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Plant Focus

A guest post by Matt Candeias, host of the In Defense of Plants podcast and blog

Seed Desiccation in Quercus floribunda

Seedlings of Quercus floribunda

Seeds of Quercus floribunda germinated under laboratory conditions 

Based on their desiccation response, seeds are divided into two broad categories: orthodox and recalcitrant. While the majority of temperate tree seeds are orthodox, a few species possess recalcitrant seeds, which remain sensitive to water loss. Quercus is a common temperate forest tree genus that produces recalcitrant seeds and is well reported to lose its viability when moisture content decreases. The rate of seed water loss in this species depends on the existing environmental conditions.

Among known species of oaks in Indian Western Himalaya, Quercus floribunda requires a synchronization of seed fall with the commencement of the rainy season, due to the short duration of seed viability. A delay in the monsoon can thus drastically reduce the percentage of seed germination as the seeds are vulnerable to desiccation (Rao 1984). This vulnerability calls for urgent attention to be given to understanding the role of seed desiccation sensitivity in natural regeneration and the subsequent change in composition of forests under changing climate. Singh and Singh (1987) have shown that seed germination in Q. floribunda is sensitive to desiccation. The response breadth used to express seed germination response to different environmental factors was found to be very narrow on seed desiccation gradient (B = 0.535). Due to the prevalence of such seeds within Quercus, this genus has attracted interest in relation to understanding recalcitrant seed storage behavior. I conducted studies under the supervision of Dr. Ranbeer S. Rawal in the laboratory and an experimental nursery to understand seed germination behavior in relation to desiccation for different drying periods in Q. floribunda. Based on the results we recommend that the seeds of Q. floribunda should be sown within 7 days, when the seed moisture content remains above the critical level of 34%. These results have implications in forestry practice, conservation, and management for coping with the practical problems of storing Q. floribunda seeds.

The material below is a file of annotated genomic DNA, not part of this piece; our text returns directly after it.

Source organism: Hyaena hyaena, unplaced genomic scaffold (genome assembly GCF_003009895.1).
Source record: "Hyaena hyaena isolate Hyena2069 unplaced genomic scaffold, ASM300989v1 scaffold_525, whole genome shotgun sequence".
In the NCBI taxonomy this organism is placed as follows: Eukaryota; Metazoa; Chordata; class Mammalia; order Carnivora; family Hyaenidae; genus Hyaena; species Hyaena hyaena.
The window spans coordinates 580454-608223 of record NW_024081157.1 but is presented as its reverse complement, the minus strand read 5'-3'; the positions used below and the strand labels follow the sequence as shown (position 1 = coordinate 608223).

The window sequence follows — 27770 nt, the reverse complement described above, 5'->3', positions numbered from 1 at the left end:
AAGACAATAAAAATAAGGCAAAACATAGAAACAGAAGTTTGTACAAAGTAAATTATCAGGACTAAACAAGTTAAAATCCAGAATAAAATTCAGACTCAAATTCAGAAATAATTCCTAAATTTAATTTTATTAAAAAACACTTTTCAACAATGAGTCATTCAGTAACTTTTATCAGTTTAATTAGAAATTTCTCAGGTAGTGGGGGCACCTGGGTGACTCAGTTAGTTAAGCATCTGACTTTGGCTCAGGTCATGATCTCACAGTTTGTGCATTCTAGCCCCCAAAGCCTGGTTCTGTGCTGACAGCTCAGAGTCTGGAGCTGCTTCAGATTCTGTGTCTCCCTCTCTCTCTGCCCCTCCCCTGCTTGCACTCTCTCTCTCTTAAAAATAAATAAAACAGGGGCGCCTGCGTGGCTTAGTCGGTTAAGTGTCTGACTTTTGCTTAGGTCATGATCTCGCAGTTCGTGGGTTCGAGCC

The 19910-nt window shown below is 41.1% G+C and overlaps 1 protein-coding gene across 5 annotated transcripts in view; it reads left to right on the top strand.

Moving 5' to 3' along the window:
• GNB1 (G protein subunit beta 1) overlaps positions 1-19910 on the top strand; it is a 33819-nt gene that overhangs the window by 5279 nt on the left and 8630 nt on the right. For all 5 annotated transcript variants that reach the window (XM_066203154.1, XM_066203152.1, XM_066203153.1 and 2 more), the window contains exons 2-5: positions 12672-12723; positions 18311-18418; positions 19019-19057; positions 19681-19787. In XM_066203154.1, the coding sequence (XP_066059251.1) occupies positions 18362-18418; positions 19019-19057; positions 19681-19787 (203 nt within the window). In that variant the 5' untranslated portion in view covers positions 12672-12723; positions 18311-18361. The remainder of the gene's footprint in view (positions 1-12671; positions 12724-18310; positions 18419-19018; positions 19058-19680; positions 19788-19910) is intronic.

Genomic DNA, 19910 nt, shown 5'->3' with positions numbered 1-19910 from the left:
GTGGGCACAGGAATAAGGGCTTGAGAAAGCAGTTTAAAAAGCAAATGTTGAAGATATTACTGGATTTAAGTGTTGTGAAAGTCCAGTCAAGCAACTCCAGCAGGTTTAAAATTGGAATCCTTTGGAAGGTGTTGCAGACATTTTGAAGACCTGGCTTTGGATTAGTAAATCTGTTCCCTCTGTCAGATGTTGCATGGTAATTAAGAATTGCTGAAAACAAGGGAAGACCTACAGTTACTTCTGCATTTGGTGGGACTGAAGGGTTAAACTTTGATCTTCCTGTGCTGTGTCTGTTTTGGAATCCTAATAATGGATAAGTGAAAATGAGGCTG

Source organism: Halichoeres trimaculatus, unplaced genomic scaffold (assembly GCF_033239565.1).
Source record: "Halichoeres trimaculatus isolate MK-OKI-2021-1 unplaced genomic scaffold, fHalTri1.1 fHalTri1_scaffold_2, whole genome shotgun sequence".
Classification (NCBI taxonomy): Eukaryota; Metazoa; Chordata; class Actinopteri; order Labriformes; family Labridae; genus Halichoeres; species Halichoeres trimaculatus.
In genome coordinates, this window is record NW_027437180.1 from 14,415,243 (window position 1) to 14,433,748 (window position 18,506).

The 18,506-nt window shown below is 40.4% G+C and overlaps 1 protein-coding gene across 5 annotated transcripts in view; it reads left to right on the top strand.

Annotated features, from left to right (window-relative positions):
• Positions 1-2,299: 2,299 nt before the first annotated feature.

Major attributes


Common English name

Green oak

Local name



Large evergreen tree


Bark dark grey or dark reddish-brown, rough with shallow cracks, exfoliating in irregular woody scales. Young shoots and petioles with floccose stellate pubescence.


Leaves usually 2-4 × 1-2 inches, oblong-lanceolate or elliptic, entire or cuspidate-serrate especially on young tree, acute, mucronate, coriaceous, rather dark shining green and glabrous on both sides; lateral nerves 8-12 pairs, mostly forked. Petiole 1-3 inch long. Male catkins 2-3 inches long, much interrupted.


Female flowers in short axillary spikes (April-May)

Seed maturation time



Acorns about 1 inch long, ovoid, one-third immersed in the cupule.

Seed Coat



The species is native to Afghanistan, Bangladesh, India, Nepal, and Pakistan. It occurs throughout the Western Himalaya at altitudes between 2,000 and 2,400 m. It is a thermo-phobic species growing best on northern aspects and forming a transition zone between Q. leucotrichophora forests at lower altitude and Q. semecarpifolia forests at higher altitude in Kumaun, Western Himalaya. It is abundant and usually gregarious, preferring deep soils and growing frequently on limestone. Although found on all the aspects, it avoids very dry situations and favors moist, cool localities and northern aspects. The common associates of this species are Abies pindrow, Cedrus deodara, Lyonia ovalifolia, Rhododendron arboreum, Viburnum cotinifolium, and Pyrus pashia.


I would like to thank Dr. Ranbeer S. Rawal for his contribution to this study.

Photos © Meenakshi Negi


Rao, P.B. 1984. Regeneration of some trees of Western Kumaun Himalaya. PhD thesis, Kumaun University, Nainital, India.

Singh, J.S. and S.P. Singh. 1987. Forest vegetation of Himalaya. Botanical Review 53: 80-192.